The better option turned out to be a newly-created club, the Purple Valley Aquatics. In 2012, Kuster was one of the first swimmers to join up, and he's been with the program helmed by Steve Kuster and Karrie Honecker, ever since.

Over that time, he's grown from a kid swimming for fun to a serious competitor, who now battles the best swimmers in America and is ready for Division I meets.

"When I was younger it was just seeing if I liked it and trying to get into it," said Kuster. "Then as I got older, I started realizing there were qualifications I had made and meets that I could go to that were more advanced.

"Now, I just competed at Junior Nationals in December, which was a big accomplishment for me. It was really awesome."

Kuster says around the time he got to high school he started zeroing in on this goal. He played lacrosse and soccer, and ran cross-country, but around his sophomore year, swimming became his true focus.

The timing also coincided with the idea of swimming at the collegiate level.

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"It probably started around the end of 10th grade. I had a really good meet then, so over the summer I visited a few schools and reached out to a few coaches," said Kuster. "They weren't able to officially start talking to me until the start of my junior year, but all through junior year I was in contact with a bunch of coaches ranging from Division III to Division I schools."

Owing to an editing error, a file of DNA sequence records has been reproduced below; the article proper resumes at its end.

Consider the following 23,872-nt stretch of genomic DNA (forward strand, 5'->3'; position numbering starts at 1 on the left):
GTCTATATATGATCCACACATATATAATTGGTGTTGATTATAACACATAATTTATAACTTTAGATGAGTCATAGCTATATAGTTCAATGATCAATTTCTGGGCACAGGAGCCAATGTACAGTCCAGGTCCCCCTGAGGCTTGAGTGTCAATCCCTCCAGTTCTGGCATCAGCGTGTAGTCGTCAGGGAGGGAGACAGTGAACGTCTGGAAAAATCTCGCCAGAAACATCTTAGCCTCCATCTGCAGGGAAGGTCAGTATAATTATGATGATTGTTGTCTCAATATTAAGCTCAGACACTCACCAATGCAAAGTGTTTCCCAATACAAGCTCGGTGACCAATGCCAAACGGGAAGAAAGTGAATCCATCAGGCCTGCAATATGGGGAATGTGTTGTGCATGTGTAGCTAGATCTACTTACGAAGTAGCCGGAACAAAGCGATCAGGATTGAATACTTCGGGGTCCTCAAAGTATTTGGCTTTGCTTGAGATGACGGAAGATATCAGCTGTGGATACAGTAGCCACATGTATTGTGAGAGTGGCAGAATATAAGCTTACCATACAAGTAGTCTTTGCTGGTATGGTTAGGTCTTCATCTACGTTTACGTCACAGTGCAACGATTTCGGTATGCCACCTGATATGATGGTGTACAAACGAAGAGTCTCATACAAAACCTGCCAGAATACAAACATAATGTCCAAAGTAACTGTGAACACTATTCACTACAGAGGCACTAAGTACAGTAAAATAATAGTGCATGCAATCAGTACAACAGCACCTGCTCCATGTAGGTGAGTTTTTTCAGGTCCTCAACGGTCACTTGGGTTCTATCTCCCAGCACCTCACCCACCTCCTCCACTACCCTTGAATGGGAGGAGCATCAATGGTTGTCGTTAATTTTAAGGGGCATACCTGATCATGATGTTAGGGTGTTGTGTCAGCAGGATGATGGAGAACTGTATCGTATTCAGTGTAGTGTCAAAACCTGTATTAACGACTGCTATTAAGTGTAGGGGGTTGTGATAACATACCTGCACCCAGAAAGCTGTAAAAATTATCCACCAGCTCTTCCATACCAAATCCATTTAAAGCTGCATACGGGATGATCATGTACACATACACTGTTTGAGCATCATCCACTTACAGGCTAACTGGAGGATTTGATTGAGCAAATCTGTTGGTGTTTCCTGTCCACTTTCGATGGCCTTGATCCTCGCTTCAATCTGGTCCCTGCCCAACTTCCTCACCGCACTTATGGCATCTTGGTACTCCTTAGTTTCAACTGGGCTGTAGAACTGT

What put him over the top was what he accomplished outside of the pool. While his times were certainly in line with top-tier programs, the 2017 and 2018 Scholastic All-American was just as sharp in the classroom.

"At the end of junior year, beginning of senior year, I had to start talking to coaches about where I was on their recruiting lists, and figuring out what schools I wanted to be at," said Kuster. "At the beginning of September, I had the opportunity to take some official visits to four schools. I got to go stay with the team for two days and experience everything. That ultimately helped me make my decision."

Those four schools were Notre Dame, Yale, Princeton and Harvard. After a visit to Cambridge in September, though, his choice became pretty clear.

"I had an immediate connection with the team. I really loved it, the coaches were awesome. I liked everything about the school," said Kuster of his Harvard trip.